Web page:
/House Training And Dog Care Tips for Urban Dwellers
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House Training And Dog Care Tips for Urban Dwellers

When you live in a big city, it’s definitely possible to have a dog, but there are certain considerations to keep in mind that you wouldn’t necessarily have to think about if you lived in a suburban or rural area.

For example, if you live in an apartment, how do you house train your dog? If your dog is in an apartment all day while you’re at work, how will it get exercise? What are the places nearest to your apartment where you can walk your dog?

Even though there can be extra considerations for people who live in urban areas and have dogs, you’re not alone in your pet ownership. For example, the dogs outnumber children by 1.7 to 1.1 in San Francisco. This shows it’s definitely possible to have a dog in a big city if you’re willing to plan accordingly.

All are important things to think about, and the following are tips for house training your urban-dwelling dog and also making sure your dog is happy and healthy overall.

House Training

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House training is essential when you have a dog, no matter where you live. It can be a bit tricky if you live in an apartment, however. This is especially true if you live in a high-rise and you’re dozens of stories off the ground.

There are some general tips to follow if you live in an apartment and you’re attempting to house train your dog. First, schedule and routine are the most important components of successful house training, no matter where you live.

You want to get your dog into a routine of going outside at scheduled times and having the opportunity to potty at the same time every day. Younger puppies need more of these opportunities.

If you’re going to be working and you still want your dog to get exercise and stay on a schedule, you can hire an on-demand dog walker.

Also, be aware of the signs your dog displays when he or she needs to go outside, so you can be proactive in getting them there.

Pee pads can also be helpful for apartment dwellers, as can a dog littler box, which you can place on a balcony.

Another interesting option you can try is having your dog use a bell letting you know when he or she has to go out. It may sound a little far-fetched, but it is something some apartment-dwellers do. The dog learns to ring the bell with its nose, and then once the dog learns what to do and rings the bell, you can know to take your dog out.

There are different videos online that shown how to do potty bell training.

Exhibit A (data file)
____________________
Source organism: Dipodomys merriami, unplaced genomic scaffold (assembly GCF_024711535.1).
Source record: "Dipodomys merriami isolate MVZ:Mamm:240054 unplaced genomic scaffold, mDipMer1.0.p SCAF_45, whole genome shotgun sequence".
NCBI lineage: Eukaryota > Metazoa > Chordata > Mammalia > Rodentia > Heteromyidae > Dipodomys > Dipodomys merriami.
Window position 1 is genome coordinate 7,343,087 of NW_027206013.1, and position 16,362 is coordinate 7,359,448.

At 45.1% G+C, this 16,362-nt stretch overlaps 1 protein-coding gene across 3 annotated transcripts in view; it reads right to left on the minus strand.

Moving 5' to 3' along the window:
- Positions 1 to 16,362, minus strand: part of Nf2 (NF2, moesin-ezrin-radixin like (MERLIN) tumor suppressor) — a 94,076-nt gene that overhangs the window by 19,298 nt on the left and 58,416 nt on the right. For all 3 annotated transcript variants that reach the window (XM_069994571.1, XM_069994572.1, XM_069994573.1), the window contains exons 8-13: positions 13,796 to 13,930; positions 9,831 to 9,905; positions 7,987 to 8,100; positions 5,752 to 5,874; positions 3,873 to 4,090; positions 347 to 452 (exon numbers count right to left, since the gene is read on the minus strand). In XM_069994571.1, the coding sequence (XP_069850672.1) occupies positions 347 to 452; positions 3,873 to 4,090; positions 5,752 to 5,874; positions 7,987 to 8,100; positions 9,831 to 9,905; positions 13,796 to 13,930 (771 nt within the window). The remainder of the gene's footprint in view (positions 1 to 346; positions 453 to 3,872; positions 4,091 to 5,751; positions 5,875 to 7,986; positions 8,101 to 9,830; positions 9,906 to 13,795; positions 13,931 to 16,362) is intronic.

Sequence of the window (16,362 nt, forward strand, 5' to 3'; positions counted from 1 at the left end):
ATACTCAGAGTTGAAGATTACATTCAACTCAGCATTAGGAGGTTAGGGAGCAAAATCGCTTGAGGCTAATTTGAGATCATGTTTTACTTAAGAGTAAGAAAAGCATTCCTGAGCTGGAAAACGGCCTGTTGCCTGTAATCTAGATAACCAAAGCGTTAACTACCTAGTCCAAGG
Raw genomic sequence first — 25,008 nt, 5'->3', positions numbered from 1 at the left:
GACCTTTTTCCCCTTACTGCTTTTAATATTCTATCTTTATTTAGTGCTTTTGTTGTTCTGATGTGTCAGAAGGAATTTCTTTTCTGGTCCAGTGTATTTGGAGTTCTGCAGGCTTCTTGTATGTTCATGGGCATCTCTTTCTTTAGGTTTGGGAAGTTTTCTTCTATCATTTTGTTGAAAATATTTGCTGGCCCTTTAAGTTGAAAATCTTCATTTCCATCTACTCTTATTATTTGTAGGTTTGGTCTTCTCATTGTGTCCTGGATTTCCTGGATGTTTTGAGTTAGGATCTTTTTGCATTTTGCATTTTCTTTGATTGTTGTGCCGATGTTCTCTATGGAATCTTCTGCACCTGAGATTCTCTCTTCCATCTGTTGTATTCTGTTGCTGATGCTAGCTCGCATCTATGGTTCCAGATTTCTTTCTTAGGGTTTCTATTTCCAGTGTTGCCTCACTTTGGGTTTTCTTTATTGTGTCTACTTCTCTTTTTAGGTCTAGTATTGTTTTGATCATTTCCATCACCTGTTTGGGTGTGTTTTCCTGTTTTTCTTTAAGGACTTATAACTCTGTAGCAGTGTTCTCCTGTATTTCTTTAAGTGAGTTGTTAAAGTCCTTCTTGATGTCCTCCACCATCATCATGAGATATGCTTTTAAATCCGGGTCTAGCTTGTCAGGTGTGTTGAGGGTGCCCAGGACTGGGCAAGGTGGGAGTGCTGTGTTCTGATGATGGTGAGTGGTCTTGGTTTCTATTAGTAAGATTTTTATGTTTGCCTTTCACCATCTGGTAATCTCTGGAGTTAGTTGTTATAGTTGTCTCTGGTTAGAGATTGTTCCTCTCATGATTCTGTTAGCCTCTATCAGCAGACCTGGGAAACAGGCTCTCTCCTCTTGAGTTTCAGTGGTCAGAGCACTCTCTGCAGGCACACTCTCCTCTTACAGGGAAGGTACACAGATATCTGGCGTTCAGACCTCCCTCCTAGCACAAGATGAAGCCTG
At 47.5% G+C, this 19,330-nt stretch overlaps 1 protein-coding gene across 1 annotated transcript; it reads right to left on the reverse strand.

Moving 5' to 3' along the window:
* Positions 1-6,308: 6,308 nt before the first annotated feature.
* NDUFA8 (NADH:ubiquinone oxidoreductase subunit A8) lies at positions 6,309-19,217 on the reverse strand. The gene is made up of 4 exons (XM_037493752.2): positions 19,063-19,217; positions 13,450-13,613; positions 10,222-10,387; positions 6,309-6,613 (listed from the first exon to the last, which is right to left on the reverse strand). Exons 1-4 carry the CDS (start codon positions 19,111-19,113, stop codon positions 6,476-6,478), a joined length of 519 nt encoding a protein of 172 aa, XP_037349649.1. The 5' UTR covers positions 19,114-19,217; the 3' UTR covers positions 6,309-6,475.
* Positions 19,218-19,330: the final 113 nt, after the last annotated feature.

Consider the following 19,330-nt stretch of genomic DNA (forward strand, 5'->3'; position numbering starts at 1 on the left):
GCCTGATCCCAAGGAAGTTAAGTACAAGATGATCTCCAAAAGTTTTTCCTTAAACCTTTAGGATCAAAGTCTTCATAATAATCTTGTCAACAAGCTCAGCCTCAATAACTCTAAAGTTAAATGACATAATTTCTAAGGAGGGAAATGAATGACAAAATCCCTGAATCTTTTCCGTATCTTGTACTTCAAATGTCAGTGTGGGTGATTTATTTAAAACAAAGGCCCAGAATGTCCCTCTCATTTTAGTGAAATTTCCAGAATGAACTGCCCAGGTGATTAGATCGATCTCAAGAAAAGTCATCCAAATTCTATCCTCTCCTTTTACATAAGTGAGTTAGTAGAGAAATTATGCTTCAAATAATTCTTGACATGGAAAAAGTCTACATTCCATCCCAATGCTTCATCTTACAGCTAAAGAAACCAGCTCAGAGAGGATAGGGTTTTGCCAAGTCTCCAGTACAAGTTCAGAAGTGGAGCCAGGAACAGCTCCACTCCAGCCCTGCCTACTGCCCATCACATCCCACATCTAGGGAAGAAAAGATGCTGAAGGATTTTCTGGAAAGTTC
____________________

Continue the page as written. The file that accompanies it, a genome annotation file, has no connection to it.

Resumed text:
Be Aware Of Urban Risks And Hazards

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When you’re an urban pet owner, certain things could be hazardous to your dog that you should always try to be aware of.

For example, hot pavement is one of those hazards. Also, make sure your dog’s leash never gets caught in the elevator door, because it can end up strangling your pet.

If you live in a high-rise, make sure that your windows, terraces and fire escapes are all tightly secured to protect against fall risks.

If you’re walking your dog on tight, narrow sidewalks, be aware not only of other people but other dogs. You want to make sure that you’re not putting your pet in the path of an aggressive dog. It’s best for you, as your dog’s owner, to walk first on a narrow sidewalk and allow your dog to be behind you. You should also keep your dog behind you when you’re leaving buildings and crossing streets. This can help your dog remain calm. If your dog is in front, it can think that it’s up to it to navigate and protect you, which can lead to aggressive interactions.

Find A Nearby Dog Park

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Most big cities have plenty of dog parks available, so find one that you and your pet will enjoy, and ensure you take plenty of time to visit it each week. If you want your dog to be happy, you need to make sure they’re getting fresh air and time outdoors as well as exercise and the opportunity to socialize with other dogs.

Urban dog parks are great because they might give you the opportunity to meet human friends who are also dog lovers in your neighborhood.

With a little consideration for the differences in urban living and suburban living, having a dog in the city can be rewarding and fulfilling for both of you.

 

Author:

Susan Melony from Wag Walking